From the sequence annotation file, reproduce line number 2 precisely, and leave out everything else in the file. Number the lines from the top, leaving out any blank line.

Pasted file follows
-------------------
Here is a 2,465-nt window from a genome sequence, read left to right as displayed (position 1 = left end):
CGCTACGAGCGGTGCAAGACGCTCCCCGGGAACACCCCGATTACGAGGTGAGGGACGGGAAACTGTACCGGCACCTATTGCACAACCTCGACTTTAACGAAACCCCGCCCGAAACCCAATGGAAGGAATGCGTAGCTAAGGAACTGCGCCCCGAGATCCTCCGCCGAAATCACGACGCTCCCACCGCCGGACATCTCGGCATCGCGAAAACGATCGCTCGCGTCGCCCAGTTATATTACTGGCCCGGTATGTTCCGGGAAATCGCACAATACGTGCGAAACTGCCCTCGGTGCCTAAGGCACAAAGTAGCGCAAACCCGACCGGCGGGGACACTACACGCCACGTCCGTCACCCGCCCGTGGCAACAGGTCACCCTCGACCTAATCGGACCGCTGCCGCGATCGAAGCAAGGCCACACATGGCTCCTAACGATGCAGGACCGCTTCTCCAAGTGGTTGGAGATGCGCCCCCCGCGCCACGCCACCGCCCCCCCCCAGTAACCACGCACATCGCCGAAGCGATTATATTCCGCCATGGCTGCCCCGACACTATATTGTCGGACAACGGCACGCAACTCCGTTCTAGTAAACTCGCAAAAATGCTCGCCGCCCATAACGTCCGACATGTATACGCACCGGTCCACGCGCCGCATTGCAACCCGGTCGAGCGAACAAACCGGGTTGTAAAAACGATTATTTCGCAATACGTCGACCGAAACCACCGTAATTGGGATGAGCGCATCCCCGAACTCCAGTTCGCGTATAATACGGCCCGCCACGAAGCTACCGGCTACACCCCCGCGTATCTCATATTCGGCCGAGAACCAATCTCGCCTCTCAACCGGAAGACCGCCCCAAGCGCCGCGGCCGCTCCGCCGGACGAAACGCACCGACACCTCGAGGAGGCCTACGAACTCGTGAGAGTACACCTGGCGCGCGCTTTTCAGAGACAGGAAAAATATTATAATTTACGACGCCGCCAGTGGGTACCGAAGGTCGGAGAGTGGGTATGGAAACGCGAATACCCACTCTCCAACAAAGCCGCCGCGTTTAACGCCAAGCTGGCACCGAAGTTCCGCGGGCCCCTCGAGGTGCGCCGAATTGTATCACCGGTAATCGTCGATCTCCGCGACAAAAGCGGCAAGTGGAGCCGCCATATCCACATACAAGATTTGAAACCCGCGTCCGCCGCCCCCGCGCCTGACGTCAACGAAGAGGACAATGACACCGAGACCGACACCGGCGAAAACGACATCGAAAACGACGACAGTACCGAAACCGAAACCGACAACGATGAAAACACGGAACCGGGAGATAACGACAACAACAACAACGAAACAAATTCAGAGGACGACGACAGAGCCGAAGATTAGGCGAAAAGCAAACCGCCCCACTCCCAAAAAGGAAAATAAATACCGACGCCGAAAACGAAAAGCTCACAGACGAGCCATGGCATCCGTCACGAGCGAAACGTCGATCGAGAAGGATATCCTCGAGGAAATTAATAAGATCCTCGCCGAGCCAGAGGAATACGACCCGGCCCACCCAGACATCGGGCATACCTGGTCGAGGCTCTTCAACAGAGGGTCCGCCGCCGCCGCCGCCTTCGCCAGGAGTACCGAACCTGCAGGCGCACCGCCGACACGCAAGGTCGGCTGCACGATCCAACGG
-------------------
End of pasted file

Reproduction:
CGCTACGAGCGGTGCAAGACGCTCCCCGGGAACACCCCGATTACGAGGTGAGGGACGGGAAACTGTACCGGCACCTATTGCACAACCTCGACTTTAACGAAACCCCGCCCGAAACCCAATGGAAGGAATGCGTAGCTAAGGAACTGCGCCCCGAGATCCTCCGCCGAAATCACGACGCTCCCACCGCCGGACATCTCGGCATCGCGAAAACGATCGCTCGCGTCGCCCAGTTATATTACTGGCCCGGTATGTTCCGGGAAATCGCACAATACGTGCGAAACTGCCCTCGGTGCCTAAGGCACAAAGTAGCGCAAACCCGACCGGCGGGGACACTACACGCCACGTCCGTCACCCGCCCGTGGCAACAGGTCACCCTCGACCTAATCGGACCGCTGCCGCGATCGAAGCAAGGCCACACATGGCTCCTAACGATGCAGGACCGCTTCTCCAAGTGGTTGGAGATGCGCCCCCCGCGCCACGCCACCGCCCCCCCCCAGTAACCACGCACATCGCCGAAGCGATTATATTCCGCCATGGCTGCCCCGACACTATATTGTCGGACAACGGCACGCAACTCCGTTCTAGTAAACTCGCAAAAATGCTCGCCGCCCATAACGTCCGACATGTATACGCACCGGTCCACGCGCCGCATTGCAACCCGGTCGAGCGAACAAACCGGGTTGTAAAAACGATTATTTCGCAATACGTCGACCGAAACCACCGTAATTGGGATGAGCGCATCCCCGAACTCCAGTTCGCGTATAATACGGCCCGCCACGAAGCTACCGGCTACACCCCCGCGTATCTCATATTCGGCCGAGAACCAATCTCGCCTCTCAACCGGAAGACCGCCCCAAGCGCCGCGGCCGCTCCGCCGGACGAAACGCACCGACACCTCGAGGAGGCCTACGAACTCGTGAGAGTACACCTGGCGCGCGCTTTTCAGAGACAGGAAAAATATTATAATTTACGACGCCGCCAGTGGGTACCGAAGGTCGGAGAGTGGGTATGGAAACGCGAATACCCACTCTCCAACAAAGCCGCCGCGTTTAACGCCAAGCTGGCACCGAAGTTCCGCGGGCCCCTCGAGGTGCGCCGAATTGTATCACCGGTAATCGTCGATCTCCGCGACAAAAGCGGCAAGTGGAGCCGCCATATCCACATACAAGATTTGAAACCCGCGTCCGCCGCCCCCGCGCCTGACGTCAACGAAGAGGACAATGACACCGAGACCGACACCGGCGAAAACGACATCGAAAACGACGACAGTACCGAAACCGAAACCGACAACGATGAAAACACGGAACCGGGAGATAACGACAACAACAACAACGAAACAAATTCAGAGGACGACGACAGAGCCGAAGATTAGGCGAAAAGCAAACCGCCCCACTCCCAAAAAGGAAAATAAATACCGACGCCGAAAACGAAAAGCTCACAGACGAGCCATGGCATCCGTCACGAGCGAAACGTCGATCGAGAAGGATATCCTCGAGGAAATTAATAAGATCCTCGCCGAGCCAGAGGAATACGACCCGGCCCACCCAGACATCGGGCATACCTGGTCGAGGCTCTTCAACAGAGGGTCCGCCGCCGCCGCCGCCTTCGCCAGGAGTACCGAACCTGCAGGCGCACCGCCGACACGCAAGGTCGGCTGCACGATCCAACGG